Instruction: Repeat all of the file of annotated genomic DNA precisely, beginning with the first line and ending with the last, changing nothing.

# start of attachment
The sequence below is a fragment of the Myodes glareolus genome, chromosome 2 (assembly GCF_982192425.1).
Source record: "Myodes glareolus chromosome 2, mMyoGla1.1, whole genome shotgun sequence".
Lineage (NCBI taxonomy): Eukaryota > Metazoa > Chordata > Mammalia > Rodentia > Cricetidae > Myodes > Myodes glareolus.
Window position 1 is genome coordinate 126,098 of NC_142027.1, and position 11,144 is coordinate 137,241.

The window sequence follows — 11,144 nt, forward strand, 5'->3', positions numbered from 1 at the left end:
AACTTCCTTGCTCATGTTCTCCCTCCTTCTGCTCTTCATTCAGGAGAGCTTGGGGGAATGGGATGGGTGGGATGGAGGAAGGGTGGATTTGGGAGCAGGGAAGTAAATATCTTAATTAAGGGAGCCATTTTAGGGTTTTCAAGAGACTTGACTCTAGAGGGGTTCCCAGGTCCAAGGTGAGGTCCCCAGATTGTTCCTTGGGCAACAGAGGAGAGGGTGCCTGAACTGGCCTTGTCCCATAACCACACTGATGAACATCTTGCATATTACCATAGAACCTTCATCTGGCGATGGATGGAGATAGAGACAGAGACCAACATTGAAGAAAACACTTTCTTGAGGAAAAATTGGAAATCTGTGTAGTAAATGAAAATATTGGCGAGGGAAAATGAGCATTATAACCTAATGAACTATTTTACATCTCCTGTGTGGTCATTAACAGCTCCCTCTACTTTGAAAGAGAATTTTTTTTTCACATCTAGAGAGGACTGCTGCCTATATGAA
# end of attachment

The sequence below is a fragment of the Myodes glareolus genome, chromosome 2 (assembly GCF_982192425.1).
Source record: "Myodes glareolus chromosome 2, mMyoGla1.1, whole genome shotgun sequence".
Lineage (NCBI taxonomy): Eukaryota > Metazoa > Chordata > Mammalia > Rodentia > Cricetidae > Myodes > Myodes glareolus.
Window position 1 is genome coordinate 126,098 of NC_142027.1, and position 11,144 is coordinate 137,241.

The window sequence follows — 11,144 nt, forward strand, 5'->3', positions numbered from 1 at the left end:
AACTTCCTTGCTCATGTTCTCCCTCCTTCTGCTCTTCATTCAGGAGAGCTTGGGGGAATGGGATGGGTGGGATGGAGGAAGGGTGGATTTGGGAGCAGGGAAGTAAATATCTTAATTAAGGGAGCCATTTTAGGGTTTTCAAGAGACTTGACTCTAGAGGGGTTCCCAGGTCCAAGGTGAGGTCCCCAGATTGTTCCTTGGGCAACAGAGGAGAGGGTGCCTGAACTGGCCTTGTCCCATAACCACACTGATGAACATCTTGCATATTACCATAGAACCTTCATCTGGCGATGGATGGAGATAGAGACAGAGACCAACATTGAAGAAAACACTTTCTTGAGGAAAAATTGGAAATCTGTGTAGTAAATGAAAATATTGGCGAGGGAAAATGAGCATTATAACCTAATGAACTATTTTACATCTCCTGTGTGGTCATTAACAGCTCCCTCTACTTTGAAAGAGAATTTTTTTTTCACATCTAGAGAGGACTGCTGCCTATATGAA